Welcome back to another Extended WPF Toolkit sample. In this sample, we'll take a look at the BusyIndicator control. This easy to use control provides a quick way to inform your users that a control or Window is currently being refreshed by a long-running process. This is a great way to both update your users of progress and keep them from interacting with the controls that are updating.
Here is a fun little example that wraps a WPF DataGrid in a BusyIndicator. This is the entirety of the XAML inside the root Grid on the application's main window.

<tk:BusyIndicator IsBusy="{Binding IsGridLoading}" BusyContent="Loading, please wait..." DisplayAfter="0">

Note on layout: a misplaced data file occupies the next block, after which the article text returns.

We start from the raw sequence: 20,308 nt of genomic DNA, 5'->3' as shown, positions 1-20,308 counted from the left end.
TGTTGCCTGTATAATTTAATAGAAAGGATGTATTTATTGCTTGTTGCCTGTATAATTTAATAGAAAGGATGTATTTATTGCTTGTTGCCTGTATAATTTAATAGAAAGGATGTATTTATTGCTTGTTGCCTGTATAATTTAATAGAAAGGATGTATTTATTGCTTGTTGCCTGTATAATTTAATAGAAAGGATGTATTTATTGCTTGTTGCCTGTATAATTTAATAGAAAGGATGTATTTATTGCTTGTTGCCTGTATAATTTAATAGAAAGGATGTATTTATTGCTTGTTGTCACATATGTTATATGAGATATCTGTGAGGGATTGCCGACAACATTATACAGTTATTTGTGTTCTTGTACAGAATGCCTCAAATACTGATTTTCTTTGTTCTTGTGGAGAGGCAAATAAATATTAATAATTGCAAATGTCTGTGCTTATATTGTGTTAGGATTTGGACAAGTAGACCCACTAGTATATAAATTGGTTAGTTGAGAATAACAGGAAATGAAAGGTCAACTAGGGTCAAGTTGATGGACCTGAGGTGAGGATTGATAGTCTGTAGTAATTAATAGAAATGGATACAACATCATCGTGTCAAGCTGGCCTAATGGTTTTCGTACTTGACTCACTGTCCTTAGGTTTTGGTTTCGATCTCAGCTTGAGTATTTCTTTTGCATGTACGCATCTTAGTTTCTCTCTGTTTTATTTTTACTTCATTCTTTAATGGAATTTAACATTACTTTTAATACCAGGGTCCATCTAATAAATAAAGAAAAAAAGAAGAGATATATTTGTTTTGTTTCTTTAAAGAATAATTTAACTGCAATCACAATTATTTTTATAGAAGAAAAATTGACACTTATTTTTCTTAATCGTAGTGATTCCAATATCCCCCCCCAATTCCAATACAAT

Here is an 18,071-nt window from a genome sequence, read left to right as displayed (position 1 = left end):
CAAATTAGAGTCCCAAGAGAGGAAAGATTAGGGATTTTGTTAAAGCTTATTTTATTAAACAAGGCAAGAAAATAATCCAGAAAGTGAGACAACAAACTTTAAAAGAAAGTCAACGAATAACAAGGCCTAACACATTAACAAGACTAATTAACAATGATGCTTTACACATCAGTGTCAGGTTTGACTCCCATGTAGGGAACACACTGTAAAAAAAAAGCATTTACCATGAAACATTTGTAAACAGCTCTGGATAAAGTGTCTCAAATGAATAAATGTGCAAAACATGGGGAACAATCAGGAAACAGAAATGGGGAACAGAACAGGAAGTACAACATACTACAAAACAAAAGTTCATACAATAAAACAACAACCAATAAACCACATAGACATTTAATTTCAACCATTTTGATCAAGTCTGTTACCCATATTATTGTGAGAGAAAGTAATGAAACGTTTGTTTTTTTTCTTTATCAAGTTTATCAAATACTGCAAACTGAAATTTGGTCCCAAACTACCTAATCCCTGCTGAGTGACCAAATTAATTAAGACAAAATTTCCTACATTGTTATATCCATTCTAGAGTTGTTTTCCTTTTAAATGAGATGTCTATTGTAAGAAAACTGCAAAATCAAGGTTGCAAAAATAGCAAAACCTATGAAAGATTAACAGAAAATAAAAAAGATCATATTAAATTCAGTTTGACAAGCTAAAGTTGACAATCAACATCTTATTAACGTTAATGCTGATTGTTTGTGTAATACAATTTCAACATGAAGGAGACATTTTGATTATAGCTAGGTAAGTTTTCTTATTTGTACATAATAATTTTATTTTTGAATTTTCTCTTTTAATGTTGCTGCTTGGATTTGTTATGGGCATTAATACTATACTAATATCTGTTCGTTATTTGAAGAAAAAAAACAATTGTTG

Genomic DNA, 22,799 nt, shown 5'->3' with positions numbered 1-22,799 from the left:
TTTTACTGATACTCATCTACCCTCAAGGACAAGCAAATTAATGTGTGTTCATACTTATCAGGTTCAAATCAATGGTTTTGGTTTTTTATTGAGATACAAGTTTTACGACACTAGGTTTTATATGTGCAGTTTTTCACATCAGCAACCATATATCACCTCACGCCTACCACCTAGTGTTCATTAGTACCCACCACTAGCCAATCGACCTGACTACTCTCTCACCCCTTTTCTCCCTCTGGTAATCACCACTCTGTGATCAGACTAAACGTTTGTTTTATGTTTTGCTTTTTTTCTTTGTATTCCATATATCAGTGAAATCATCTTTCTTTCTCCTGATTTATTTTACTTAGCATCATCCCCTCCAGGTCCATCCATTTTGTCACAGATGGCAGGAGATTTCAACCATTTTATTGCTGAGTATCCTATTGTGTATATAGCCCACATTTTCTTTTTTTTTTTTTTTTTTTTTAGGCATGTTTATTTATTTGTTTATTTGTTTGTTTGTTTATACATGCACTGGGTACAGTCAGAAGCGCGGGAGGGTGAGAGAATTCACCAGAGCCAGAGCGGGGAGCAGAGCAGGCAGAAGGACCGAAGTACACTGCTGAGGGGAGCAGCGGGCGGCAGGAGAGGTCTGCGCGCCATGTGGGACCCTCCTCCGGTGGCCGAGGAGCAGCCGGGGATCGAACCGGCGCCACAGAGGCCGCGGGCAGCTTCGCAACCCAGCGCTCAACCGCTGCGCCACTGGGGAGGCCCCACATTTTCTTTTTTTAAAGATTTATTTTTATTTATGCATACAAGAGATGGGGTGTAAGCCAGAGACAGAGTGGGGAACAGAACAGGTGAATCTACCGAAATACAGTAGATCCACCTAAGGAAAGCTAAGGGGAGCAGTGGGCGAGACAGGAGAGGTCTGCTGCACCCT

<DataGrid local:Commands.DataGridDoubleClickCommand="{Binding GridDoubleClickCommand}" ItemsSource="{Binding Sentences, IsAsync=True}"/>
</tk:BusyIndicator>

The DataGridDoubleClickCommand is a work-around to make the DataGrid's MouseDoubleClick event work with ICommand in when data binding in MVVM. More info here.

In the MainViewModel, there is an IsGridLoading boolean property that will be used to toggle the BusyIndicator on/off. The GridDoubleClickCommand invokes OnGridDoubleClicked() when the user double-clicks somewhere on the DataGrid at runtime. In this method, we're clearing and repopulating the Sentences ObservableCollection to which our DataGrid is bound. Notice the use of async/await. This is necessary to make the BusyIndicator appear. Without this, the UI will freeze during the update and never show the BusyIndicator control.

private async void OnGridDoubleClicked()
{
     //set the IsBusy before you start the thread
     IsGridLoading = true;
     RaisePropertyChanged(nameof(IsGridLoading));